The Knight of Pentacles Message for Writers and Artists: Let’s face it, most artists are dreamers at some level and we were born this way. Most of us would rather follow the muse, wait for inspiration, than sit at a desk as if showing up for work. The Knight of Pentacles may be speaking to you in one of two ways. If you’re having trouble getting started on a project, completing a project, or have fallen away from your medium altogether, you may need to incorporate the Knight’s steadfast, hard working, dogged, practical nature into your artistic life. The Knight of Pentacles is your writing practice, the routine you’ve created, or need to create, to get the work done. In the same way that the farmer goes into the fields to plow, plant, weed and tend, ensuring a harvest, artists and writers have to engage in a reliable routine if they want to see results. It’s often hard to view our writing practice this way because the creative faculty doesn’t really appreciate punching the clock, but the Knight of Pentacles encourages us to be aware of the need for discipline. Each tarot card signifies a trait or motif, each is wholly itself. I don’t think anyone should be entirely Knight of Pentacles in his/her life. The card is merely depicting a quality we should try to incorporate into our personalities. Now, the wild creative spirit in me is rolling her eyes. I have to admit I’m not very good at embodying the Knight of Pentacles. If I’m not feeling it, I don’t torture myself for more than about 10 minutes before getting up and moving on to something else. We all know how forced writing feels and sounds. It’s painful to write and painful to read. I think the Knight of Pentacles also carries a cautionary message: don’t push too hard. Cultivating discipline and routine around your writing can be healthy, but can also go too far, like that guy at the gym who works out so hard he pukes. The creative faculty does not respond to bullying or self-flagellation. But there needs to be intention in every creative life. You have to know you want to create, you have to live much of the time with a heightened sense of awareness: seeing, listening, taking the world in. You have to decide to be an artist, it doesn’t usually just happen. And this is, I think, the most important message the Knight of Pentacles brings to artists and writers: discipline doesn’t only come into play when you sit down to create. When you choose to be an artist, you make a commitment to be the one paying attention, the one who’s telling not only her own story, but cultural and universal stories. This form of discipline may appear to non practitioners as distraction or daydreaming when, in fact, it’s fairly rigorous. In other cultures, at other times in history, poets were the seers of a community. It takes a whole lot of discipline, sacrifice, and chutzpah to be a seer!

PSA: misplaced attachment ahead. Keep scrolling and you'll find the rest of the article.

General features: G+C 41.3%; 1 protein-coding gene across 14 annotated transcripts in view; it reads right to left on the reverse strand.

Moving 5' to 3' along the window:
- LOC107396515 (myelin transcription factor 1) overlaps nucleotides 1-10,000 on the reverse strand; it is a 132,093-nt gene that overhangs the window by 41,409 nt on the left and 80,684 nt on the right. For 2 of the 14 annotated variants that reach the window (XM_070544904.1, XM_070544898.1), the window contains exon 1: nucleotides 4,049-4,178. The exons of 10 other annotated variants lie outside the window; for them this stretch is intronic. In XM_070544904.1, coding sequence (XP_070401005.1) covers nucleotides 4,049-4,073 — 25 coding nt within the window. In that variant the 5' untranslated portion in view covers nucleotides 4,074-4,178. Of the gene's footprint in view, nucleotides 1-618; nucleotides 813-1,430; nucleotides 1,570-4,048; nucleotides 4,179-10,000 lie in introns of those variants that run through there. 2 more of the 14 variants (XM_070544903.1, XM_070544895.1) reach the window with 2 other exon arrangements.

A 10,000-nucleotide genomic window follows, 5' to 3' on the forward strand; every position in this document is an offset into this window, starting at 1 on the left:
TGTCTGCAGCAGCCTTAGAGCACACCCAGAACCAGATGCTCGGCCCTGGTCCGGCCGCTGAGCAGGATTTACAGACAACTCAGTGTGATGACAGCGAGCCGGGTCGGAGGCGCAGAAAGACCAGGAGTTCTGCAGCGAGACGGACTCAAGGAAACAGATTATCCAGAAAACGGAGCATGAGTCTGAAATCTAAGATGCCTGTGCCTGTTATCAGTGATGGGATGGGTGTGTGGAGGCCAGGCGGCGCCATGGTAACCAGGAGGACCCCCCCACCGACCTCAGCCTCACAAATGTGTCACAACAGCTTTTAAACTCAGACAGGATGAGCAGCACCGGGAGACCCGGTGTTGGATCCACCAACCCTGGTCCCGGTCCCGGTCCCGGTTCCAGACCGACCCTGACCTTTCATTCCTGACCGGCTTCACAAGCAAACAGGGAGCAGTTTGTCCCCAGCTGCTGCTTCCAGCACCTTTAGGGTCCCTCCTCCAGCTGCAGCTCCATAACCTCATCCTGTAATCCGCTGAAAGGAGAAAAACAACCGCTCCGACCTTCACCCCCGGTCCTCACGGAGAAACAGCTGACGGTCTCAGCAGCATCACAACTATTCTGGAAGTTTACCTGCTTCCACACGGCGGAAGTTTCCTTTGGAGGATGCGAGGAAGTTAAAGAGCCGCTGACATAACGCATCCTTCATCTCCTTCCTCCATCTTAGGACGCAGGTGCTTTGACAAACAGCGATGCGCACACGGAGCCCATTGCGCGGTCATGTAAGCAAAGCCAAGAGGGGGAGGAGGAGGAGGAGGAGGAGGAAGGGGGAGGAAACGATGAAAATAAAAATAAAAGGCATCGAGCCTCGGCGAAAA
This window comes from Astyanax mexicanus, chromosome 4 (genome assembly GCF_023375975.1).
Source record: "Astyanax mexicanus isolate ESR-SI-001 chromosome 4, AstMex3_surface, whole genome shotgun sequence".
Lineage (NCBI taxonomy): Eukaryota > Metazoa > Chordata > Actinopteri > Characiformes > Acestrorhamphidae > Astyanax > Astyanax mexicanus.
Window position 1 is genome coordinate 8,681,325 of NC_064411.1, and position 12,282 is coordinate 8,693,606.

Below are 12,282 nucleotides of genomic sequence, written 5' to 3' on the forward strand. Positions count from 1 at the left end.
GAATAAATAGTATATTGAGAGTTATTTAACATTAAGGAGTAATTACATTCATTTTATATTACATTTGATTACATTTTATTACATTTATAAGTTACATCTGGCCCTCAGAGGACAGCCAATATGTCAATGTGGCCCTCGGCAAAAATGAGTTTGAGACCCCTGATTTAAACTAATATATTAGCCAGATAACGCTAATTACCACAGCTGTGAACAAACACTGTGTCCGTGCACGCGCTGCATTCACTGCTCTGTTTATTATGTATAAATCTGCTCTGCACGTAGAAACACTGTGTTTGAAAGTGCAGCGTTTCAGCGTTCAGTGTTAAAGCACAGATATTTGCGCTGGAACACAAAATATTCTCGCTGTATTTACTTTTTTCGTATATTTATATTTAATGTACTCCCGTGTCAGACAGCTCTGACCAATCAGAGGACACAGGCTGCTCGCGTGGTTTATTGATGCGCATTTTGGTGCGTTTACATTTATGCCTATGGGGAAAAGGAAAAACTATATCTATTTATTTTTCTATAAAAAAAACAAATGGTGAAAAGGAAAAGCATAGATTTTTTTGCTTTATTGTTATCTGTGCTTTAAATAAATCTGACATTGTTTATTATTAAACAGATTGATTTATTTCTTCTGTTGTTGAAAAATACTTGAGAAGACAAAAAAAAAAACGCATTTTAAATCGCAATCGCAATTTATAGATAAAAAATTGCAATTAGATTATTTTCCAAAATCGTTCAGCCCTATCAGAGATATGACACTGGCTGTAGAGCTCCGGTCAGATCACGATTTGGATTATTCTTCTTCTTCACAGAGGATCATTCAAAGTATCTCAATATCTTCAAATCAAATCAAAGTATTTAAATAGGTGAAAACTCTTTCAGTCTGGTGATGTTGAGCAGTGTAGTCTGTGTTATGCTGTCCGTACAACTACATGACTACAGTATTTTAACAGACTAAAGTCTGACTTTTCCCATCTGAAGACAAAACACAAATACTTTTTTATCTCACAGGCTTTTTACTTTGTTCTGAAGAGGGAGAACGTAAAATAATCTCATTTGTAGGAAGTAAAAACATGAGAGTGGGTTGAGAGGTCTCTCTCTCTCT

Introducing MeLaina Elise Ramos!

 

Preservation

I am stuck, as if a bug, in the amber
necklace you gave as a gift after your trip
to Mexico, what broke us. You saw deprivation
and survival in Chiapas and thought I asked for too much.
I am sitting on the front steps of a house I do not own, watching
our little boy in cowboy boots. True Texan at heart: stomping at the bees,